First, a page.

How it Turned Out
I pre scripted the points I wanted to make with the client. I took a big breath and I dialed. When I am nervous, I practically stutter. This really did take all the courage I had.
I explained about “the bad guy” (owner of place where I would be working) not wanting to assume this type of liability. Yep, I displaced the blame initially. And then I tested:
- Does this person have the level of income to afford what we offer? A quick conversation of what they do for a living revealed that this would not be a problem to pay for private training with a skilled trainer who specializes in reactivity and aggression.
- Are they willing to do what it takes? I recommended that they pay a vet to anesthetize the dog and groom it very short while under and then we start training immediately to avoid this emergency grooming scenario in the future.
The person kept repeating that they will probably need to call around because the dog needs to get groomed now. This was a revealing conversation that I have avoided in the past. My vet suggestion was being ignored. Whomever handles the dog next is being put at risk. Previously, I had believed that I was chosen as the groomer because I was somehow special. I was. I was willing to risk a bite. More self respecting groomers would not.
As we spoke, I gained confidence. He doesn’t really care about what is good for the dog. If he did, he would do it the right way. I explained that training will take time and that we have to go at the dog’s pace.
He responded that he had done the nice thing by fostering and then adopting this dog when no one else would. Where does the kind part come in? If I am willing to adopt a dog that has this level of behavioral problems, I feel I must assume responsibility for helping the dog all the way …not just feeding it.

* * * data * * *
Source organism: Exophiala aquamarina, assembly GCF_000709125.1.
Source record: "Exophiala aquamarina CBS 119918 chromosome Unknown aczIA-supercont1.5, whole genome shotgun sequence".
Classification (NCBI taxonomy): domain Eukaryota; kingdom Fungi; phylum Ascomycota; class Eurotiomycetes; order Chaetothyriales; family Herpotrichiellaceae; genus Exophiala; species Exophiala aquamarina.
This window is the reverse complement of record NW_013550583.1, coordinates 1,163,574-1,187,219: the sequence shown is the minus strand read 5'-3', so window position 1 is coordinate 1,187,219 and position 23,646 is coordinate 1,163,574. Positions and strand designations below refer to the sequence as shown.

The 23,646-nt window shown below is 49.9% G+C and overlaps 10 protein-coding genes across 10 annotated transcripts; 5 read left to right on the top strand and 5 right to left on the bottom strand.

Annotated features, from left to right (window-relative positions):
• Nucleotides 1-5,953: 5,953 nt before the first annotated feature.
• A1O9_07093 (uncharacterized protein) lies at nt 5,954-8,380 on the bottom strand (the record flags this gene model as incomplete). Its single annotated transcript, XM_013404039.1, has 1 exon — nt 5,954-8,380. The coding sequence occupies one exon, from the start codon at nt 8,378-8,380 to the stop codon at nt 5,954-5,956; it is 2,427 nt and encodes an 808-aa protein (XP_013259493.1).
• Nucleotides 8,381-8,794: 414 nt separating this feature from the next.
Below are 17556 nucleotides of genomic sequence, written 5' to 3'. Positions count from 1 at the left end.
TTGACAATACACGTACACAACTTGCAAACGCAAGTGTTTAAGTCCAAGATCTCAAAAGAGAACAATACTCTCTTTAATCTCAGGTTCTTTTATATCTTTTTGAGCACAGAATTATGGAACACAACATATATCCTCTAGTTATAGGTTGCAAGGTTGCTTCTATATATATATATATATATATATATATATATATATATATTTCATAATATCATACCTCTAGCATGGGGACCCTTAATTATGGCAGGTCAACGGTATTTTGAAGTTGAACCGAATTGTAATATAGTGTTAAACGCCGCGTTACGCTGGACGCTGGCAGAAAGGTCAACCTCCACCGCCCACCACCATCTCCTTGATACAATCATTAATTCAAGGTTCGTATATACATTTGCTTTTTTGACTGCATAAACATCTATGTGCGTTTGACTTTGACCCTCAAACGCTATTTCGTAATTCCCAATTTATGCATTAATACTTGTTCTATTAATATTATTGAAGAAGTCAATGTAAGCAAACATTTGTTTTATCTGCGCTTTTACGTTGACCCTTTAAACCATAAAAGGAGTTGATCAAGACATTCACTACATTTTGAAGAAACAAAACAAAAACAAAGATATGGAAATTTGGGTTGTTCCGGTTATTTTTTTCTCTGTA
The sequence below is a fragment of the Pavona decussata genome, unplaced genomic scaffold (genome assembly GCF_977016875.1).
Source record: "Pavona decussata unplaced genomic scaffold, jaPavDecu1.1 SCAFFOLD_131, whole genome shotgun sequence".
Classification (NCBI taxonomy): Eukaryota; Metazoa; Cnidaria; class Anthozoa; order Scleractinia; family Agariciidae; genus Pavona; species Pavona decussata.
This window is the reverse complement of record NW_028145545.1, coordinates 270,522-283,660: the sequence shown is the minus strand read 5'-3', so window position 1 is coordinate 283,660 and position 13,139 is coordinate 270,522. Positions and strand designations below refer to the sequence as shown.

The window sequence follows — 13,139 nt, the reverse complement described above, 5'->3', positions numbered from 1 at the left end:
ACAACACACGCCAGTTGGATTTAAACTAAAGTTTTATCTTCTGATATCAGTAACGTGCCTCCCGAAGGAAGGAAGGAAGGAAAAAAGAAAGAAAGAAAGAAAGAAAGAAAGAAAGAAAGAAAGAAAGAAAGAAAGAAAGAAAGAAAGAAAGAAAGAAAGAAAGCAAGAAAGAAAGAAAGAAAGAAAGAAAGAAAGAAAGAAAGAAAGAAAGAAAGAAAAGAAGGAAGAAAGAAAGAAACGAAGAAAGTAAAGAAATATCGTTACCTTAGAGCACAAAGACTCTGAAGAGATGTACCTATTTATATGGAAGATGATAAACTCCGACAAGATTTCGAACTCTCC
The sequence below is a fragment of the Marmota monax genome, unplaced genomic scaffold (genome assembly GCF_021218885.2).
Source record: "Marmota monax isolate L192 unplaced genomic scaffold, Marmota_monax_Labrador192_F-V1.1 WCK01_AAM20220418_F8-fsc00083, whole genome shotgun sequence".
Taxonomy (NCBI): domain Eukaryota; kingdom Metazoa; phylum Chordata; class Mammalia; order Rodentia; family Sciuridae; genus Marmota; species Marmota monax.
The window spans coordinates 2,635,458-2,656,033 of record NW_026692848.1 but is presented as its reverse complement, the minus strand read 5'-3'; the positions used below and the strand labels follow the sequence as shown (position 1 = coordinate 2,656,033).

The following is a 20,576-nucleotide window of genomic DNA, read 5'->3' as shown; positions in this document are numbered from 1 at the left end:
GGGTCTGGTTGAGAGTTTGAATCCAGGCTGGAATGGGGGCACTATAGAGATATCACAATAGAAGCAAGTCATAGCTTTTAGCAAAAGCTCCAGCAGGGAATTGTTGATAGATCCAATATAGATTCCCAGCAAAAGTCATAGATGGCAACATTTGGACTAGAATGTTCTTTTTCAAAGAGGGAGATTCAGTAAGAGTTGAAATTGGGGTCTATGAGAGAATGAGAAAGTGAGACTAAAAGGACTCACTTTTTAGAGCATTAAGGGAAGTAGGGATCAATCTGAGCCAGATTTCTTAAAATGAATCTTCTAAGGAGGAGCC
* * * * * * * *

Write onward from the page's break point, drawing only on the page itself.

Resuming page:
- I recommended that the dog be thoroughly evaluated by a good veterinarian who can evaluate things like the thyroid and/or possibly prescribe an anti-depressant to help a dog whose history is unknown but who may be suffering from post traumatic stress disorder and is not possibly entirely in control of its responses. This is a truth for some dogs.
- I then finished by offering the final test. I have previously recommended a very good trainer who is in the position to (and was very interested in helping this particular dog/person) offer her services for free when I explained to her the severity of the dog’s reactions. I reminded him of this person. It’s FREE. Does it get better than that? The response was, “Well, I’m going to need to call around and find someone who can groom him today.” Oh.
This owner did ask me to email the information to him. Maybe it all needs to marinate in his mind. We, as people, have our time schedules of change too, I suppose.
In conclusion, this experience was very revealing, not only about this particular client, but as to what is really important to me and why. Sometimes you just know when you know and it’s the day your path changes. Today was noteworthy.
So, the job hunt begins until what I have to offer is in demand enough to support us. The good news is that my own dog will have my full attention. And he needs it because…here is another confession: He is not always a good dog. He is socially challenged with other dogs. We need to work on that…or, as I have done and continue to do, I have to manage his environment very carefully. Were he unreliable around people, we might be having another discussion about whether his days are numbered. As it is, I am willing to assume the risk and do the work that is necessary to help him get along in this world.
As a final note, I have to thank the person who set my limits for being kind and strong. I called to tell her how I handled the conversation and the outcome. She rewarded ME. I am not used to being rewarded for turning away a client. I am really not. It is scary. Normally, I would be accused of giving a salon a bad name. For once, I was commended for not taking a job. I’m still absorbing the message. Thank you to you-know-who-you-are.